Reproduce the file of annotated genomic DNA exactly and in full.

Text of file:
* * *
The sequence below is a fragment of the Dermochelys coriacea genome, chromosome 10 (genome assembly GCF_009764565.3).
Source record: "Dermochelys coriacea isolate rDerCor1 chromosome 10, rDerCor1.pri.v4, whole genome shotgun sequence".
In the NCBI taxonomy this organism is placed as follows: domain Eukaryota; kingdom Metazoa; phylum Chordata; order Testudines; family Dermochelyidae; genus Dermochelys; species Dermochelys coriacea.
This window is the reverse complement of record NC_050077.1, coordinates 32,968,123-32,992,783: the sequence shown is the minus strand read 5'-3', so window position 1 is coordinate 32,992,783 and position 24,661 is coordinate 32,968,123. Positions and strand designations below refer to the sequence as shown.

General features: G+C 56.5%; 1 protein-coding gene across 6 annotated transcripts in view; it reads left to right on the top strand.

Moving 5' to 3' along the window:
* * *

The sequence below is a fragment of the Dermochelys coriacea genome, chromosome 10 (genome assembly GCF_009764565.3).
Source record: "Dermochelys coriacea isolate rDerCor1 chromosome 10, rDerCor1.pri.v4, whole genome shotgun sequence".
In the NCBI taxonomy this organism is placed as follows: domain Eukaryota; kingdom Metazoa; phylum Chordata; order Testudines; family Dermochelyidae; genus Dermochelys; species Dermochelys coriacea.
This window is the reverse complement of record NC_050077.1, coordinates 32,968,123-32,992,783: the sequence shown is the minus strand read 5'-3', so window position 1 is coordinate 32,992,783 and position 24,661 is coordinate 32,968,123. Positions and strand designations below refer to the sequence as shown.

General features: G+C 56.5%; 1 protein-coding gene across 6 annotated transcripts in view; it reads left to right on the top strand.

Moving 5' to 3' along the window: